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VAR gives Mainz bizarre penalty after half-time whistle

BERLIN -- Pablo de Blasis scored one of the most remarkable goals in Bundesliga history -- during the half-time break -- as Mainz beat relegation rivals Freiburg 2-0 amid fresh protests against Monday night games.

Daniel Brosinski tried his luck before half-time and his shot took a deflection off Freiburg defender Marc Oliver Kempf's hand.

Referee Guido Winkmann, who had allowed play to continue, then blew for half-time and was on his way off the pitch when notified by video referee Bibiana Steinhaus, who was watching in Cologne, that he should check a replay.

Winkmann watched the incident again on the pitch-side screen and decided Kempf deliberately put his hand to the ball.

But Freiburg's players were already off the pitch and entering their changing room when they had to be called back.

"We're not going out," Freiburg coach Christian Streich responded as he led his confused players back into the changing room. Some were looking at TVs to determine exactly what was going on.

Mainz fans protest toilet paper vs Freiburg 180416
Mainz supporters show their displeasure with the Bundesliga's Monday night matches before the second half against Freiburg.

The Freiburg team eventually emerged back onto the pitch, where Winkmann explained to a bemused Streich that it was a penalty for the home side.

De Blasis, who had to wait for Alexander Schwolow to re-take his place in goal, held his nerve to score inside the left corner as the Freiburg goalkeeper dived the other way.

"We thought that when the whistle goes for half-time, that the first 45 minutes are ticked off," Freiburg sporting director Jochen Saier told Eurosport. "That wasn't the case in this scene, we have to accept that with heavy hearts. Things are getting stranger."

After finally getting their half-time break, the players were forced to wait again for the second half after Mainz fans threw hundreds of rolls of toilet paper onto the pitch in protest against Monday night games. After the stewards cleared the paper strands, they threw another round they held back in reserve to delay the second half even further.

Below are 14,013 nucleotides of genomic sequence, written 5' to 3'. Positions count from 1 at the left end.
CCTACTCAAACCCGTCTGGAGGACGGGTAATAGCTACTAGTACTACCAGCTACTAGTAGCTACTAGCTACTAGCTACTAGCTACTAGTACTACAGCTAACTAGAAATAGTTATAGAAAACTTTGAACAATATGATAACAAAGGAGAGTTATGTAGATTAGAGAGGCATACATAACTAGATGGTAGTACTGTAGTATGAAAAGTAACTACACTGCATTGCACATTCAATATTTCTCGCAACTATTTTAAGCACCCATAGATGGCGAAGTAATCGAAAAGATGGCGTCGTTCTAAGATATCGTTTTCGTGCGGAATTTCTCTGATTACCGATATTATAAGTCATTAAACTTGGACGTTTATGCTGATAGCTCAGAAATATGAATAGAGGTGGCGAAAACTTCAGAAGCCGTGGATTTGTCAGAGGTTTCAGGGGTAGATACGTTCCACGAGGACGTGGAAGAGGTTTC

Protests also delayed the initial kickoff, and the whole game took place to the sound of shrill whistles as supporters made their displeasure known with the Bundesliga.

A mistake from Schwolow in the final minutes allowed De Blasis to seal the home side's first win since January.

Mainz celeb vs Freiburg 180416
Pablo de Blasis scored a bizarre penalty awarded via VAR in Mainz's win against Freiburg.

Defeat meant Freiburg took Mainz's place in the relegation zone due to an inferior goal difference. Wolfsburg is also under threat with four rounds remaining, while survival looks increasingly unlikely for Hamburger SV and Cologne, eight and nine points adrift of safety, respectively.

Speaking to reporters after the match, referee Winkmann said that he acted within the rules of the game, adding that -- unlike after the final whistle -- they encourage to take action as long as he has not left the field of play.

"I received the info from [the VAR control centre in] Cologne that it was a hand ball. Because I already blew the half-time whistle, I asked the players to wait. I then reviewed the incident on the touchline," Winkmann said, adding that he then made the decision to award a penalty to Mainz.

"It is like it is. The half-time whistle only interrupts the game. If it had happened after the final whistle, we would not have been able to review it. That's a fundamental thing in the regulations," he added.

"That's definitely unusual. It has never happened before. There is always something new. The crossbar might break and then this or that happens. That's football. If I were the club on the receiving end, I would not be happy. But the VAR is here, and it made the game more just once again because I had no chance to spot the hand ball during the normal run of play.

"After the match, you can only hand out red cards. That was different in the past. Those are the rules. I've been a ref since 1989, and it's phenomenal how the rules of the game have changed since then."

ESPN FC's Germany correspondent Stephan Uersfeld contributed to this report.

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